New research from the Johns Hopkins Center for Communication Programs suggests that treating the COVID-19 vaccine differently than other routine vaccines may have contributed to doubts about the new vaccine and low uptake rates in Malawi.
The researchers, publishing in the Global Health: Science and Practice journal in December, conducted individual interviews with health workers and community gatekeepers such as chiefs and village heads, and focus groups with men and women who were vaccinated against COVID and those who were not.
The research, gathered for the CCP-led Breakthrough ACTION COVID-19 vaccine project in Malawi, also found that while some people may have been concerned about the dangers of COVID, conflicting recommendations about vaccines and doubts about its benefits could be at the root of why Malawi’s vaccination rates were low, beyond the vaccine inequity issues that faced many countries early on. People in Malawi may have ultimately feared the vaccine more than the disease, says CCP’s Natalie Tibbels, who led the analysis.
“Participants suggested that with other health behaviors in Malawi, whether there’s a formal mandate or not, communities just agree – with guidance from health providers and local leaders – to take a precaution because it protects everyone. It’s the social norm,” Tibbels says. “But with the COVID vaccine, there was this emphasis on personal choice. People were told it’s kind of up to you to decide.
“Rather than making people feel empowered, it actually made them feel suspicious of the vaccine. The feeling was: If you really believed I should get it, you would just tell me to, which is what you’ve done for other kinds of health behaviors.” People were also confused by discussion of different vaccine brands, something that doesn’t get talked about when it comes to routine vaccination.
One focus group participant, a vaccinated man from the district of Thyolo, said: “Currently health care workers are saying it is supposed to be voluntary, administered not by force. So, people don’t take it seriously and the words of saying ‘It’s not by force’ has discouraged a lot of people to vaccinate.”
Not only was COVID vaccination presented as a choice, each person who was vaccinated received a special card, another difference from the way routine vaccines are typically handled. Some were concerned that having a separate card was the mark of the beast. It led to conspiracy theories.
At the same time, some vaccinated participants in the study said that seeing a leader get vaccinated publicly or a health worker who showed their card influenced local buy-in.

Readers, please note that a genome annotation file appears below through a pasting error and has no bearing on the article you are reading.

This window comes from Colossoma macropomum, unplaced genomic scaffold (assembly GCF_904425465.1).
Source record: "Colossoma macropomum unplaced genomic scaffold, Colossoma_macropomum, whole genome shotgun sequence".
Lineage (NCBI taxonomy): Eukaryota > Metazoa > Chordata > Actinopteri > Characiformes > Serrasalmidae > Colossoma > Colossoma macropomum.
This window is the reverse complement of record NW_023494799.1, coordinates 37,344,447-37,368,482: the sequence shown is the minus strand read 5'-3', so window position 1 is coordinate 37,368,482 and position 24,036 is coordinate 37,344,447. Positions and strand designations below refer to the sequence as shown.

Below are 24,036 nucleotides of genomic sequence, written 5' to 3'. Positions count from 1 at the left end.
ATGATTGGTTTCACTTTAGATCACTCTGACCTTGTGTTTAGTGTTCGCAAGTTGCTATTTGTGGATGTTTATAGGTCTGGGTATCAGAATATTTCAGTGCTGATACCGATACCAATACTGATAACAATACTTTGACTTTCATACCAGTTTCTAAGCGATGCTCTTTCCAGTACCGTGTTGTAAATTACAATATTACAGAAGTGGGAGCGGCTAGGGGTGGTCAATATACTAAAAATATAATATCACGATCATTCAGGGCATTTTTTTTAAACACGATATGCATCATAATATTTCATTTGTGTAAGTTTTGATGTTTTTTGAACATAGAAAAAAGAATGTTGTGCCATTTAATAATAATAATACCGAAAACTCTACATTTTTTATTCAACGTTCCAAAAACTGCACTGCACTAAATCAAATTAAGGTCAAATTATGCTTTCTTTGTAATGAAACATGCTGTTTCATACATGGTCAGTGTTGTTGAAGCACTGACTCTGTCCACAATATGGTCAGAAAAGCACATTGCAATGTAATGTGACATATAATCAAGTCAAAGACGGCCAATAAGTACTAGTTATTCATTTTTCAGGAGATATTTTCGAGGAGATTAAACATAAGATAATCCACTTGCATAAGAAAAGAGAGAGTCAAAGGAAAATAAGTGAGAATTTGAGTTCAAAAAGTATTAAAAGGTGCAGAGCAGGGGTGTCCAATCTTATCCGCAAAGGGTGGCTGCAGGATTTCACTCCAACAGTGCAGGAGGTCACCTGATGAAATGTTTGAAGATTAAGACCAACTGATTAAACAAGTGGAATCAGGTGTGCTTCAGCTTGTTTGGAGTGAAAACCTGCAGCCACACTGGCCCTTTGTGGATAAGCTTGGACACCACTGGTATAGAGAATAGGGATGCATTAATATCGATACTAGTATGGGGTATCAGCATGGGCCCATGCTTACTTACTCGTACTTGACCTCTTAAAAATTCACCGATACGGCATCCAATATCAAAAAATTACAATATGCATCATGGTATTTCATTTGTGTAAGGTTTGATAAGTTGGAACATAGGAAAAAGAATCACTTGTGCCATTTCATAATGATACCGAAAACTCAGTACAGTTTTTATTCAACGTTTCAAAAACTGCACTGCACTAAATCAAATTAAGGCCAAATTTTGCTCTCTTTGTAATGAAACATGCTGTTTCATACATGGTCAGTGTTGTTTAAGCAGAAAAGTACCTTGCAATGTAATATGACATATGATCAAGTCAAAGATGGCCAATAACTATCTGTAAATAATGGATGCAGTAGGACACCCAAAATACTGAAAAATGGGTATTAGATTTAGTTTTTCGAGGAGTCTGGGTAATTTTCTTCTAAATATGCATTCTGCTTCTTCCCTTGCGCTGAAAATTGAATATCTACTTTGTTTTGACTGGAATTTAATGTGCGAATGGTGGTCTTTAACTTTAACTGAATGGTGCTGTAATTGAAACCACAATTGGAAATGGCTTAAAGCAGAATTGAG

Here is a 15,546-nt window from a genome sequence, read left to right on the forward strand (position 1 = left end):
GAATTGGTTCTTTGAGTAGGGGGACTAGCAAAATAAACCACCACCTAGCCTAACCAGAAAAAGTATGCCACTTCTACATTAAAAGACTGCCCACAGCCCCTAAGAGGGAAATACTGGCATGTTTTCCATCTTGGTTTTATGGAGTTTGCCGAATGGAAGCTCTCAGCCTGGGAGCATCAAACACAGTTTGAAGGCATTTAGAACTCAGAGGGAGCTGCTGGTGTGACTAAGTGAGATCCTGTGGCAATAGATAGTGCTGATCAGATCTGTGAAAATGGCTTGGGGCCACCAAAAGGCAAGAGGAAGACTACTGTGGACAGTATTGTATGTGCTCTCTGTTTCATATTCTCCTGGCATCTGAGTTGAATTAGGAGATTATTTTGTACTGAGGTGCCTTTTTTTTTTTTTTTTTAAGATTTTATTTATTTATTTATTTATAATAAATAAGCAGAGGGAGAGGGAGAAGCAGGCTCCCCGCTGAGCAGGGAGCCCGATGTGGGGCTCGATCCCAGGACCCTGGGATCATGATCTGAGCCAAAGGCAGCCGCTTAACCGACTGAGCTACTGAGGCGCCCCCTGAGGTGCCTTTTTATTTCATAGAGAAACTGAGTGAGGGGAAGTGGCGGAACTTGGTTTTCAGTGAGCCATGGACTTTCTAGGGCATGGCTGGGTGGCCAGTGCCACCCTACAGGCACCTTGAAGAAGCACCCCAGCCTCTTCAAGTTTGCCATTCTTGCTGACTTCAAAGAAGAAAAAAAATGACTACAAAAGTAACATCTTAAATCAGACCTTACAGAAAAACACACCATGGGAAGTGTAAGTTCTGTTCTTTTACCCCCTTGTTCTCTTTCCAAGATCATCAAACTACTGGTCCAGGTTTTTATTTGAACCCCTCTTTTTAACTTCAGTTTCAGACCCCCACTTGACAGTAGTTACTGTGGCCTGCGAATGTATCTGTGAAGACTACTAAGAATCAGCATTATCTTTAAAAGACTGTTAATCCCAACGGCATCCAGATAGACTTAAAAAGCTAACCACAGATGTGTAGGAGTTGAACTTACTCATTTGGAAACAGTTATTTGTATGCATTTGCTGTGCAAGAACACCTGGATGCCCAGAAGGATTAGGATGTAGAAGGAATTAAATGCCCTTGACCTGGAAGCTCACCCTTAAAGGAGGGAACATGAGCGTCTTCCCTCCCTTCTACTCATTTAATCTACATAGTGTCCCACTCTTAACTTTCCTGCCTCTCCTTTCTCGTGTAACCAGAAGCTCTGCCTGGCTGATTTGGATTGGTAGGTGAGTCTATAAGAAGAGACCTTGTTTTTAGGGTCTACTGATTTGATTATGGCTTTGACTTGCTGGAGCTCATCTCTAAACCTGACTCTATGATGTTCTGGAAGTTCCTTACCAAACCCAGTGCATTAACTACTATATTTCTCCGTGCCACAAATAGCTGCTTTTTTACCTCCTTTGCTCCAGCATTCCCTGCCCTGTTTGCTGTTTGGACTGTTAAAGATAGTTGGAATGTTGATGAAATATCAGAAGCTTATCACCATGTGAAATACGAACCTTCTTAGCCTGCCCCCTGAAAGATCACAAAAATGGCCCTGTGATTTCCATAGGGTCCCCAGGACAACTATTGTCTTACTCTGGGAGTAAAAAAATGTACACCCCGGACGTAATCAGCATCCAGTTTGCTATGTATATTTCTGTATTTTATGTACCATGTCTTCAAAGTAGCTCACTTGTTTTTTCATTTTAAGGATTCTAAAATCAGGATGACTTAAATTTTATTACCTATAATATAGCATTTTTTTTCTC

“In the research, we saw that some objections to the vaccines had to do with religion and there was confusion about why there were different brands and why the number of recommended number of doses needed kept changing,” says Breakthrough ACTION’s Rominie Kaseghe, who managed the study. “That’s why as a project we worked with religious leaders to address those concerns, and we also worked with the government on a communication campaign to help people understand better about the vaccines.”
Since the data were collected in Aug. 2022, there have been efforts in Malawi and elsewhere to integrate COVID-19 vaccination into primary medical care and the cholera response efforts.
“The Ministry of Health rightly led a variety of approaches that participants in the study felt worked very well, particularly mobile vans and door-to-door promotion of COVID-19 vaccination, which were necessary to bring the vaccines to people quickly,” she says. “But as time goes on, people need to see the COVID-19 vaccines as part of the normal way of protecting health and not a separate agenda.”
Meanwhile, while data collection was taking place in August 2022, a cholera outbreak hit Malawi. When that news broke, people scrambled to get vaccinated against cholera, a disease they had seen before and felt was severe.
“The calculation involved in COVID was: Would I rather gamble on the disease or the vaccine?” Tibbels says. “This was different from what people described in thinking about the cholera vaccine, or even how they described tetanus shots during pregnancy or other routine immunizations.”
While just 4 percent of Malawians were fully vaccinated against COVID in early 2022 and rose to 15 percent by August, ultimately, by April 2023, more targeted vaccination campaigns helped increase vaccination rates to 28 percent. Recent efforts in the country have promoted cholera prevention, COVID-19 vaccination, and human papillomavirus (HPV) vaccination.
Tibbels says it’s important to learn the lessons from the COVID-19 vaccine rollout, key among them is building buy in among trusted influencers, health workers and community leaders who can share their positive experiences with others to help create a norm around vaccination, even if it is for a new disease.
“Emergency preparedness should consider that all steps in an emergency response need to be adapted to each context,” says CCP’s Maria Elena Figueroa, the study’s principal investigator. “In countries where vaccines are generally acceptable it is worth promoting them as expected, within emergency response limitations, to ensure uptake.”
Adds Tibbels: “We want there to be this kind of normative expectation that applies to all the other vaccines that we have confidence, and of course people can opt out, but it’s not because they’re not sure what the promoters think about it.”
“Perceptions of the COVID-19 Vaccine and Other Adult Vaccinations in Malawi: A Qualitative Assessment” was written by Natalie Tibbels, Rominie Kaseghe, Alvin Blessings Chisambi, Vitima Ndovi, Alfred Mang’ando and Maria Elena Figueroa.
The research was funded by the U.S. Agency for International Development (USAID) under the Breakthrough ACTION project (Cooperative Agreement # AID-OAA-A-17-00017).